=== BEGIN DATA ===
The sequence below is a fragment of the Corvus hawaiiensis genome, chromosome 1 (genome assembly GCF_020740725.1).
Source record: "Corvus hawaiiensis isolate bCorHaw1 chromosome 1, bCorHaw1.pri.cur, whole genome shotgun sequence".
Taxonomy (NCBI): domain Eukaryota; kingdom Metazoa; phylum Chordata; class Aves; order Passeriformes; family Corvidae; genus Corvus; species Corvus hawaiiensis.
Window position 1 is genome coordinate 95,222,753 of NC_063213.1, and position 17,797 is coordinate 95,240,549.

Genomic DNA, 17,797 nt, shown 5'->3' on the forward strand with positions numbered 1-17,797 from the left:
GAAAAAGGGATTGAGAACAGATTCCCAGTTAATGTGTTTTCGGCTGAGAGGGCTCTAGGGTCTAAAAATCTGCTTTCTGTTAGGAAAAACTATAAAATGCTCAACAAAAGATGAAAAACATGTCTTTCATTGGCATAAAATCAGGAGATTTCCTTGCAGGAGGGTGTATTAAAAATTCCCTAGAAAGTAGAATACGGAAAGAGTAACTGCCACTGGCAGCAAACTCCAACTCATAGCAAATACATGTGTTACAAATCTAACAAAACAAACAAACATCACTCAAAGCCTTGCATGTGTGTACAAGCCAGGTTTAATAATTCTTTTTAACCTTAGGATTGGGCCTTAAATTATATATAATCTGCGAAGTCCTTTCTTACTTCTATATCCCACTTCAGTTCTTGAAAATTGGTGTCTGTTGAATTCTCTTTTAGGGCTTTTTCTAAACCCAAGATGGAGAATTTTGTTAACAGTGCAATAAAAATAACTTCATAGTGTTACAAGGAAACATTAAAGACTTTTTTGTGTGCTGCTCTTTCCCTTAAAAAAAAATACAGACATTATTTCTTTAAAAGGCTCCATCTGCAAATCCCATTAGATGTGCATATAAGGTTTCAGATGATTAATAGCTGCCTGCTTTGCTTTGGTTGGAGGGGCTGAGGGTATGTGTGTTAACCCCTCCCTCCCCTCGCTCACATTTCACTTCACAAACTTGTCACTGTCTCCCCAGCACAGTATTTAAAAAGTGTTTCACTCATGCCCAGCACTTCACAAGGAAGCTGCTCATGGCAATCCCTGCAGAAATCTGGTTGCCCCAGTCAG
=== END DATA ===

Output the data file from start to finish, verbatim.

The sequence below is a fragment of the Corvus hawaiiensis genome, chromosome 1 (genome assembly GCF_020740725.1).
Source record: "Corvus hawaiiensis isolate bCorHaw1 chromosome 1, bCorHaw1.pri.cur, whole genome shotgun sequence".
Taxonomy (NCBI): domain Eukaryota; kingdom Metazoa; phylum Chordata; class Aves; order Passeriformes; family Corvidae; genus Corvus; species Corvus hawaiiensis.
Window position 1 is genome coordinate 95,222,753 of NC_063213.1, and position 17,797 is coordinate 95,240,549.

Genomic DNA, 17,797 nt, shown 5'->3' on the forward strand with positions numbered 1-17,797 from the left:
GAAAAAGGGATTGAGAACAGATTCCCAGTTAATGTGTTTTCGGCTGAGAGGGCTCTAGGGTCTAAAAATCTGCTTTCTGTTAGGAAAAACTATAAAATGCTCAACAAAAGATGAAAAACATGTCTTTCATTGGCATAAAATCAGGAGATTTCCTTGCAGGAGGGTGTATTAAAAATTCCCTAGAAAGTAGAATACGGAAAGAGTAACTGCCACTGGCAGCAAACTCCAACTCATAGCAAATACATGTGTTACAAATCTAACAAAACAAACAAACATCACTCAAAGCCTTGCATGTGTGTACAAGCCAGGTTTAATAATTCTTTTTAACCTTAGGATTGGGCCTTAAATTATATATAATCTGCGAAGTCCTTTCTTACTTCTATATCCCACTTCAGTTCTTGAAAATTGGTGTCTGTTGAATTCTCTTTTAGGGCTTTTTCTAAACCCAAGATGGAGAATTTTGTTAACAGTGCAATAAAAATAACTTCATAGTGTTACAAGGAAACATTAAAGACTTTTTTGTGTGCTGCTCTTTCCCTTAAAAAAAAATACAGACATTATTTCTTTAAAAGGCTCCATCTGCAAATCCCATTAGATGTGCATATAAGGTTTCAGATGATTAATAGCTGCCTGCTTTGCTTTGGTTGGAGGGGCTGAGGGTATGTGTGTTAACCCCTCCCTCCCCTCGCTCACATTTCACTTCACAAACTTGTCACTGTCTCCCCAGCACAGTATTTAAAAAGTGTTTCACTCATGCCCAGCACTTCACAAGGAAGCTGCTCATGGCAATCCCTGCAGAAATCTGGTTGCCCCAGTCAG